This Week’s Good News From Around the World (March 25th, 2017)


Google Donates Money to Education Non-Profits, the philanthropic branch of Google, has given $50 million dollars in grant money to several non-profit organizations who are working in the tech and education sectors. The goal is to increase access to quality education materials in developing areas, and to help children in conflict-torn countries continue to attain schooling. []

Animals and The Environment

Madison Pledges to Switch to 100% Renewable Energy

The city of Madison, Wisconsin has committed to switching to 100 percent renewable energy over the next few years. Madison officials allocated $250,000 to the development of a plan of action which will be finished by January 18th, 2018. The announcement makes Madison the largest – but not the only – city in the American midwest that is pledging environmental awareness even in light of the new president’s backward views on climate change. []

Zero-Emission Train to Start Operation in Germany

A new, zero-emission high-speed train has completed its first test run in Germany. The train is powered entirely by a hydrogen fuel cell, and is expected to be put into commercial operation in Lower Saxony, Germany, later this year – following more trail runs. By drawing and converting power from the surrounding atmosphere, the train can reach speeds of up to 87 miles per hour. []

Electric Trucks Take to LA Highways

Siemens has developed a series of electrical trucks that are powered with a series of trolley rails akin to those used by many ruban public transportation systems. The trucks have been tested in Sweden, and now the company is adding electrified cables over sections  of highway near Los Angeles, California. []

Indian Court Gives Human Rights to Ganges, Yamuna

A court in Uttarakhand, a state in the north of India, has declared that the Ganges and Yamuna rivers have the same rights as a human, and that anyone caught doing harm to these rivers should be punished with the same measures as if they had harmed another person. This comes on the heels of the declaration that the Whanganui River in New Zealand would also be granted “human” rights. []

Parrot, Previously Thought Extinct, Spotted in Australia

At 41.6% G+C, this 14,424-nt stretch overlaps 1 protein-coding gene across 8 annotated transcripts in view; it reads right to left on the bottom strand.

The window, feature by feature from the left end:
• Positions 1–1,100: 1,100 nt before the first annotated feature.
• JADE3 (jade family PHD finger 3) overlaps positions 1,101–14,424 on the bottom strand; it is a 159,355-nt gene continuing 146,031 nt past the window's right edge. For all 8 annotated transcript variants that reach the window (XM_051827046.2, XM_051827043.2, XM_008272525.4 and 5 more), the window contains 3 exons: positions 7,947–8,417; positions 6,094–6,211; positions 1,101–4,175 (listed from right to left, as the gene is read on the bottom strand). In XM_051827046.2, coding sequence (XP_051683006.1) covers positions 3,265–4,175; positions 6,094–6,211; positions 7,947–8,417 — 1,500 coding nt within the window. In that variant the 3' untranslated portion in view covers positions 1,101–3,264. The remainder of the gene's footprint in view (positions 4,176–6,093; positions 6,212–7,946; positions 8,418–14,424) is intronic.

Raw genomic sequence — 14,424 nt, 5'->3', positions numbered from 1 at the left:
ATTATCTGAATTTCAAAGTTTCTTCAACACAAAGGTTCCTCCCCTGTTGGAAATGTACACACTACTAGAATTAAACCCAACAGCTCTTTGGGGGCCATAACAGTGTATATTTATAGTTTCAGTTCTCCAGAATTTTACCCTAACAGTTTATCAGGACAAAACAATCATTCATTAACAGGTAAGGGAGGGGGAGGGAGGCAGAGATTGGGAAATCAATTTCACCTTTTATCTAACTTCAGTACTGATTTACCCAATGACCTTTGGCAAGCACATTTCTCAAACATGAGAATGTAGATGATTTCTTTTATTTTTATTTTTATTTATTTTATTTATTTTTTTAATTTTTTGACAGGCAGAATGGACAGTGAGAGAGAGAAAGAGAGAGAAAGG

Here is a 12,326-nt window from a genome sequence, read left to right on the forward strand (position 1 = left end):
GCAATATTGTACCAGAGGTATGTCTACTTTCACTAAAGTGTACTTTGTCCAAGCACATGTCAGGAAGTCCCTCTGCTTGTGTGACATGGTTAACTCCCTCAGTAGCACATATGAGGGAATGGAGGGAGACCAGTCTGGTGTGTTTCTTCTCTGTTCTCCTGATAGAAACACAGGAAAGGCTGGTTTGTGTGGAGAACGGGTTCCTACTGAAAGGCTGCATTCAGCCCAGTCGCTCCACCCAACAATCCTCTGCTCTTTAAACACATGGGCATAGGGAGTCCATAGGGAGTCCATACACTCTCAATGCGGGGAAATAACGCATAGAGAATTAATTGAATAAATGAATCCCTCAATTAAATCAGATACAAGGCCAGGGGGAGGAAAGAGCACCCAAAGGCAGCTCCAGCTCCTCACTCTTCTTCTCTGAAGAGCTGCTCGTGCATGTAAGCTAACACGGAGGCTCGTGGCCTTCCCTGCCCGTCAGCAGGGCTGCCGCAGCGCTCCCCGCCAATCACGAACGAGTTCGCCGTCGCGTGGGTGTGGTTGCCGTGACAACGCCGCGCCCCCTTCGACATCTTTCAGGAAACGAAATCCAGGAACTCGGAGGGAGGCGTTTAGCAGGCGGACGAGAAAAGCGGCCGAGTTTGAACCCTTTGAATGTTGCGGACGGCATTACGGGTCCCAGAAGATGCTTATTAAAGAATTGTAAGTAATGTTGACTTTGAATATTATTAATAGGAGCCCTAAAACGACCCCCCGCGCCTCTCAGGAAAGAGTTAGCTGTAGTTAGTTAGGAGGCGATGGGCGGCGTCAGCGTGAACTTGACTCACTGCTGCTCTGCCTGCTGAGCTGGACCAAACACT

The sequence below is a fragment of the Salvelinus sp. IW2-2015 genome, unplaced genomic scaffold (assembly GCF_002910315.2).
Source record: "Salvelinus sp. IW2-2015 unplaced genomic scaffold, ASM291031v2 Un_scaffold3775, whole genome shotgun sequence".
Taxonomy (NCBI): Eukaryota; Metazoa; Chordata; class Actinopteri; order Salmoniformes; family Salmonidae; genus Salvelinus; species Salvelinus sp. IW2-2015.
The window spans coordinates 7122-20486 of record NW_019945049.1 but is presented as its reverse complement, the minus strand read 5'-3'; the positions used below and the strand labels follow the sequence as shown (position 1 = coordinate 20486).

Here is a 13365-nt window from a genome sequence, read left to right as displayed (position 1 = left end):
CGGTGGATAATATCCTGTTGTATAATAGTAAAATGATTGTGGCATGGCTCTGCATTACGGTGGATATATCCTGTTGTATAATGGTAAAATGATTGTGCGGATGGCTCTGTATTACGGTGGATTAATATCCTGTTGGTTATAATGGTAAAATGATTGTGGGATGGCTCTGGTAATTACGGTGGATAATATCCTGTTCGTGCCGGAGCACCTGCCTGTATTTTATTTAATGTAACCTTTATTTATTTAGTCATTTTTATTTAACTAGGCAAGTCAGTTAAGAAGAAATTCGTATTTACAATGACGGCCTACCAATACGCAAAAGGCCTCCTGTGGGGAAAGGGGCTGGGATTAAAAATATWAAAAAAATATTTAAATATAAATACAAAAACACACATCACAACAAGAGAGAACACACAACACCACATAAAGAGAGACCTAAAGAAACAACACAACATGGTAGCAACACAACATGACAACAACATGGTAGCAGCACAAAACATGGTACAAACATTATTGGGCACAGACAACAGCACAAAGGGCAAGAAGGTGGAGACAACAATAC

Birdwatchers in Western Australia recently caught sight of a bird so rare that it was thought to be extinct. The Night Parrot, a bright green bird native to northwestern Australia, had not been spotted in nearly a century. Despite rumors of sightings over the past three years, no photos had been captured until the group of birdwatchers from Broome were able to snap a picture. []

World Bank Guarantees Millions for Argentinian Energy Projects

The World Bank has announced that it will be providing aid for numerous Argentinian renewable energy projects, in the form of $480 million in loan guarantees. The loans are likely to go toward projects for solar, wind, and hydroelectric power projects that will replace much of the South American nation’s energy with renewable sources. []


Rotavirus Vaccine Shows Promise in African Trials

A new vaccine developed to protect against rotavirus is showing positive effects in a large African trial. After tests in Niger by Doctors Without Borders, the vaccine is expected to be a cheaper and more practice way to protect children from the diarrheal disease that kills hundreds of children in developing nations each day. []

Science and Technology

Stephen Hawking Offered Seat Aboard Virgin Galactic

Virgin CEO Richard Branson has offered Stephen Hawking a seat on his Virgin Galactic spaceship, which hopes to offer commercial space flights in the near future. Physicist Hawking is reportedly quite excited by the prospect of being able to go to space within his lifetime. Virgin Galactic was at one point slated for commercial missions as early as 2009, but this date was pushed back due to developmental setbacks. []

Arizona Couple Donates Millions of Insect Specimens to ASU

A couple in Arizona is pledging their extensive collection of insect specimens to Arizona State University. Charles and Lois O’Brien, both in their 80s, have amassed a joint collection of over a million insects, worth about $10 million. Entomologists at ASU are calling the collection a “goldmine for researchers.” []